Last year, I was eager to find a campground for Thanksgiving. We wouldn’t be seeing our families without a vaccine. There would be no Friendsgiving to host. I was eager for a distraction – from COVID, from the unraveling nightmare that was the Election – everything. Camping seemed to be the only safe way to venture outside of our town for a little exploration and adventure.
I was chasing the moments where I could forget we in the middle of a pandemic, when there just was enough normalcy that I didn’t have to remember what we were living through. Those moments were usually brief, but I was hoping to capture some of that with this trip.
My only criteria were (A) getting the fuck out of Indiana and (B) finding a location that wouldn’t be longer than 5 or 6 hours from our house. We settled on Fall Creek Falls in Tennessee. Excited by the potential of waterfalls, but less excited by the nonexistent mask mandate in the state, we made a reservation at the campground for two nights.
Our drive to the campground brought a little of the normalcy I was craving. We stopped at the White Castle drive-through in Louisville, listened to music, laughed and tried not to talk about the election.
By the time we arrived at our campground, it was already dark, and very cold. The low that night was 25 degrees but felt much colder with the wind chill. I’d purchased a tent and sleeping bag rated for colder weather and we’d been in colder weather before. But this wet cold was different. It seeped in the blanket we’d brought to put on top of our sleeping bags. We felt it in our toes that would never feel warm as we wiggled them in our boots. We looked longingly at the RVs at the adjacent campsites, imagining how warm it must feel inside of them. As I shivered inside of my sleeping bag, I realized why the term “Cotton kills” exists. I nestled Apollo close to me to keep him warm.
I woke up in the morning exhausted, but still feeling the thrill of being in a different place, despite everything happening in our lives.
The campground was still quiet as I ventured out of my tent, and I savored the stillness.
I don’t want to make it seem like we were roughing it, though. The restroom had showers and, more importantly, heat. Oh, and I guess this too.
I returned to our tent to find that my intrepid little puppy was ready to start exploring.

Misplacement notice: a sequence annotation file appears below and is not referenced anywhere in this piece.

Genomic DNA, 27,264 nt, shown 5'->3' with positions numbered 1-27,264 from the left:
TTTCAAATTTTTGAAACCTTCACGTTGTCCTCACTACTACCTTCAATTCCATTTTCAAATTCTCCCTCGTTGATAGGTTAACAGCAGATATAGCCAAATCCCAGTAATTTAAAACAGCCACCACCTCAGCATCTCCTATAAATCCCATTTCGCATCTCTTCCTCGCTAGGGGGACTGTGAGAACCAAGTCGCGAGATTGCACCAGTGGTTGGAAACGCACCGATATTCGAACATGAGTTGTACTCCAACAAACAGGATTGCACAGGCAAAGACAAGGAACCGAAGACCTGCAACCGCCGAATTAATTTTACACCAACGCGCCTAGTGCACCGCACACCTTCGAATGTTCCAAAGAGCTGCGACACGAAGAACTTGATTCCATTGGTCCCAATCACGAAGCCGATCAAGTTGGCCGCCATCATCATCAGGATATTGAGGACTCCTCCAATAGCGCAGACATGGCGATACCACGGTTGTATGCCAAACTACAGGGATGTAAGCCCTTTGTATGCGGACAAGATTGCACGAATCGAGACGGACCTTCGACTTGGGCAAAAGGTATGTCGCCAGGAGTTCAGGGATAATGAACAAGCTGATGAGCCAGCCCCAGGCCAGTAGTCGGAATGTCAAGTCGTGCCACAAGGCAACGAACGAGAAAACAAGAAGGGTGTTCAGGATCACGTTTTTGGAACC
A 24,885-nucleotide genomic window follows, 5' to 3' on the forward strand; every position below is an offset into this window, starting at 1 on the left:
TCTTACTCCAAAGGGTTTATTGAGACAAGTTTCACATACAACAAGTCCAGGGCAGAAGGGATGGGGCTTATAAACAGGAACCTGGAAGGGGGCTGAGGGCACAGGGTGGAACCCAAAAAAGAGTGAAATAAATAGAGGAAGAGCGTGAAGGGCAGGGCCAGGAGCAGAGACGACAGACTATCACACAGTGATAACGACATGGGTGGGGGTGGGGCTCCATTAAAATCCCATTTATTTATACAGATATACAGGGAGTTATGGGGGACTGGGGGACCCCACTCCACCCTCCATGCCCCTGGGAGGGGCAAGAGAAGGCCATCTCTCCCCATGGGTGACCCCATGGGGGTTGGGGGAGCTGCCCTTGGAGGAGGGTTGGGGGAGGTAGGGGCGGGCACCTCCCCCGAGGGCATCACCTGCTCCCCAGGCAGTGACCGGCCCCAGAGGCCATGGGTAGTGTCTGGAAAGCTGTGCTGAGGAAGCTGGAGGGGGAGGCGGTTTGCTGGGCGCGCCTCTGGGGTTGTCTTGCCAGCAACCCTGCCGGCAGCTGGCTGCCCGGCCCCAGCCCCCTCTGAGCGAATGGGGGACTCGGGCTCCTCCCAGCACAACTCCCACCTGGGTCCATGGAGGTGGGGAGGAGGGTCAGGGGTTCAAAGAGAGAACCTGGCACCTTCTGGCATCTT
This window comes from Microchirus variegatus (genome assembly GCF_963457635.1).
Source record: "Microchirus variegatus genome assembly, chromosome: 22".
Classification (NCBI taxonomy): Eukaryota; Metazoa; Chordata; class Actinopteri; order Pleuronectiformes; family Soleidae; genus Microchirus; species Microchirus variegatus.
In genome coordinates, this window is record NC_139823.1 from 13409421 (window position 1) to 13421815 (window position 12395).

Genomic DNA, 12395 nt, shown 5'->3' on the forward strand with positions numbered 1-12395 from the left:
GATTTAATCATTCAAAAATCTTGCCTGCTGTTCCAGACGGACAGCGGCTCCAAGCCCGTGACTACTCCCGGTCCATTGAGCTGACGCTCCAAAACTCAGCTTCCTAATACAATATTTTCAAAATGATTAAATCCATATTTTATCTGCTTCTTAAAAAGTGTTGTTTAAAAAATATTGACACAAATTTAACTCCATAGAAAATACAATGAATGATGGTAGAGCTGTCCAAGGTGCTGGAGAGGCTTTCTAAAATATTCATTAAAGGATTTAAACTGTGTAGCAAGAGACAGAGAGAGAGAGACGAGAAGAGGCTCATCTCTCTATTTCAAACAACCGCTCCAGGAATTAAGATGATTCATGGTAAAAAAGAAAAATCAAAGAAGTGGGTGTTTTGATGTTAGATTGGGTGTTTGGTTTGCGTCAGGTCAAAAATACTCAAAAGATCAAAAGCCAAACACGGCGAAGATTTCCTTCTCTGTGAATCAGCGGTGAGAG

After breakfast, we packed our gear and tried to find the trailhead, which was not well-marked. We finally found the trailhead and began our adventure.
We soon came across a rickety-looking bridge. We stopped – did we want to cross this thing? After a large group of children happily trotted across it, we realized were weren’t in any danger and that it was much sturdier than we initially thought.
I picked Apollo up (he’s scared of bridges) and walked across.
After we crossed the bridge, we saw our first waterfall!
We started joking that Apollo was unimpressed by the waterfalls after photos like this one.
The park had several beautiful waterfalls to enjoy.
We next hiked to the base of the falls, which was much steeper. This part of the trail was also very crowded. Husband and I were the few to wear our masks.
We passed several Texans on our way to the base – I was wearing my Texas A&M hoodie, a giant calling card for any Texan (either out of appreciation or to make fun of you, depending on which side you fall on the now defunct A&M/UT rivalry). One woman said she had moved from Texas to Tennessee that spring. “I miss it so much,” I blurted, still in the stage of wallowing deeply in my homesickness and sharing it with everyone around me. “Yes, but it’s nice actually having seasons,” she laughed as she walked ahead.
Finally, we made it to the base of the Falls! Apollo was confused.
After seeing the Falls, it was time to hike back to our campsite.
We got back right around dark. Luckily, it was not as cold that night as our first night at camp. We warmed up our dinner, and Husband figured out how to make a roaring camp fire (though this was our third camping trip, learning how to make a fire was a process!)
We sat in front of the fire until I retired to my tent. I was asleep before 9 pm – I was exhausted but content.
I think Pup was too.
We drove home the next morning tired but satisfied with our Thanksgiving camping trip. These camping trips were happy anchors in an otherwise sad, confusing year that I’ve already blocked out.
Our other pandemic camping trips: